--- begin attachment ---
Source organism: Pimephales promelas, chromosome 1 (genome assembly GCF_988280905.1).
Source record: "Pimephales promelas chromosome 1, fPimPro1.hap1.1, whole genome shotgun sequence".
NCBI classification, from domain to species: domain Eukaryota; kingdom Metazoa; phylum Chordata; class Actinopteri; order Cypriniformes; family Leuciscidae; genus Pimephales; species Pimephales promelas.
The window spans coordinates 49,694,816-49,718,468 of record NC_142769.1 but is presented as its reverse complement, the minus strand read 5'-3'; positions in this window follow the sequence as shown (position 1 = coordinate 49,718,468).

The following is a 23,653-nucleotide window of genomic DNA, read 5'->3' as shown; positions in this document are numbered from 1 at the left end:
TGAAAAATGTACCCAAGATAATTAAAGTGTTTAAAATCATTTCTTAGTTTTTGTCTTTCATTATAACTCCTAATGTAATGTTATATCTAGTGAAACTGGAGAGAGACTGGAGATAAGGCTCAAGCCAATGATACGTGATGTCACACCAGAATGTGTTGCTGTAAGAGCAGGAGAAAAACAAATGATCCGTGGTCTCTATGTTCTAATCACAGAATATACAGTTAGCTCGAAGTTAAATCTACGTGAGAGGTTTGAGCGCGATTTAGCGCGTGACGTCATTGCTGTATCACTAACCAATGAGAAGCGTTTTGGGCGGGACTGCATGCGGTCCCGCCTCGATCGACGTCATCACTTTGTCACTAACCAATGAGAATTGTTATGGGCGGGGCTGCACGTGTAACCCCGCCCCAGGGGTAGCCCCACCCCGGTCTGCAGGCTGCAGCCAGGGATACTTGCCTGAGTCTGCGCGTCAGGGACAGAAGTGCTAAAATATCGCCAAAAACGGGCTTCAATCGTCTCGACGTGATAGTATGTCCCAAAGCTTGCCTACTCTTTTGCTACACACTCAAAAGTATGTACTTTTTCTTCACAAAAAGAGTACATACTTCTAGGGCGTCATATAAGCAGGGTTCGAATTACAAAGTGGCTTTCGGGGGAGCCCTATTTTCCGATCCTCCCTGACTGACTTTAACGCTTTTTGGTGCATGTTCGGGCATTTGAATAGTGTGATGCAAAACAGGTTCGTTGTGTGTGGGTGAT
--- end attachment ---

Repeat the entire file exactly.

Source organism: Pimephales promelas, chromosome 1 (genome assembly GCF_988280905.1).
Source record: "Pimephales promelas chromosome 1, fPimPro1.hap1.1, whole genome shotgun sequence".
NCBI classification, from domain to species: domain Eukaryota; kingdom Metazoa; phylum Chordata; class Actinopteri; order Cypriniformes; family Leuciscidae; genus Pimephales; species Pimephales promelas.
The window spans coordinates 49,694,816-49,718,468 of record NC_142769.1 but is presented as its reverse complement, the minus strand read 5'-3'; positions in this window follow the sequence as shown (position 1 = coordinate 49,718,468).

The following is a 23,653-nucleotide window of genomic DNA, read 5'->3' as shown; positions in this document are numbered from 1 at the left end:
TGAAAAATGTACCCAAGATAATTAAAGTGTTTAAAATCATTTCTTAGTTTTTGTCTTTCATTATAACTCCTAATGTAATGTTATATCTAGTGAAACTGGAGAGAGACTGGAGATAAGGCTCAAGCCAATGATACGTGATGTCACACCAGAATGTGTTGCTGTAAGAGCAGGAGAAAAACAAATGATCCGTGGTCTCTATGTTCTAATCACAGAATATACAGTTAGCTCGAAGTTAAATCTACGTGAGAGGTTTGAGCGCGATTTAGCGCGTGACGTCATTGCTGTATCACTAACCAATGAGAAGCGTTTTGGGCGGGACTGCATGCGGTCCCGCCTCGATCGACGTCATCACTTTGTCACTAACCAATGAGAATTGTTATGGGCGGGGCTGCACGTGTAACCCCGCCCCAGGGGTAGCCCCACCCCGGTCTGCAGGCTGCAGCCAGGGATACTTGCCTGAGTCTGCGCGTCAGGGACAGAAGTGCTAAAATATCGCCAAAAACGGGCTTCAATCGTCTCGACGTGATAGTATGTCCCAAAGCTTGCCTACTCTTTTGCTACACACTCAAAAGTATGTACTTTTTCTTCACAAAAAGAGTACATACTTCTAGGGCGTCATATAAGCAGGGTTCGAATTACAAAGTGGCTTTCGGGGGAGCCCTATTTTCCGATCCTCCCTGACTGACTTTAACGCTTTTTGGTGCATGTTCGGGCATTTGAATAGTGTGATGCAAAACAGGTTCGTTGTGTGTGGGTGAT